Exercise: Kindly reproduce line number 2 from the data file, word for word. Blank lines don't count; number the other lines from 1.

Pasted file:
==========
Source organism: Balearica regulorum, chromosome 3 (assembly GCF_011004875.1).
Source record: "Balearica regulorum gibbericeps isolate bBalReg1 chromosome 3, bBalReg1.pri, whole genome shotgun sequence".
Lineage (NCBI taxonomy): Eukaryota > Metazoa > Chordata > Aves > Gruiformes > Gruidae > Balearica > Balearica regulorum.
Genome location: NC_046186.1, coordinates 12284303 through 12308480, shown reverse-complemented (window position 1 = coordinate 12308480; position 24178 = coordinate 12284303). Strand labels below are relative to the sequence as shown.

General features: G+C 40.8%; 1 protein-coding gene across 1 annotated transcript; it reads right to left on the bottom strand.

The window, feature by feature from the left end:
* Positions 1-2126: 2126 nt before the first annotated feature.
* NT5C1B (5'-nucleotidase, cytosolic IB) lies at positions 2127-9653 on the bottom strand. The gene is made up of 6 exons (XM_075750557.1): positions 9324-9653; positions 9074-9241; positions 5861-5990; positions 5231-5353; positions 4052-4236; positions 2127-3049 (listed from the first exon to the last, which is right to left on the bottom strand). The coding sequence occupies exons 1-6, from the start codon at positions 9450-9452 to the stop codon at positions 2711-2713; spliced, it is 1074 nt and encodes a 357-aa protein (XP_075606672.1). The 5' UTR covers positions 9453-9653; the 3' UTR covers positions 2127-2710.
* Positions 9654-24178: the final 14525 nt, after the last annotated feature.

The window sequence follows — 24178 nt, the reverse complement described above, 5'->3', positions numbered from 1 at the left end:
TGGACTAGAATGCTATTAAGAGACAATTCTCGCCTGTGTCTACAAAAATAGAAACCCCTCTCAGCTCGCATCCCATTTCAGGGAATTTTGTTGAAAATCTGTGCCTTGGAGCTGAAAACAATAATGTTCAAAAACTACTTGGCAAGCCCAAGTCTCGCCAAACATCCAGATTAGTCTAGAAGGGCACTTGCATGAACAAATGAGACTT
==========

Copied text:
Source record: "Balearica regulorum gibbericeps isolate bBalReg1 chromosome 3, bBalReg1.pri, whole genome shotgun sequence".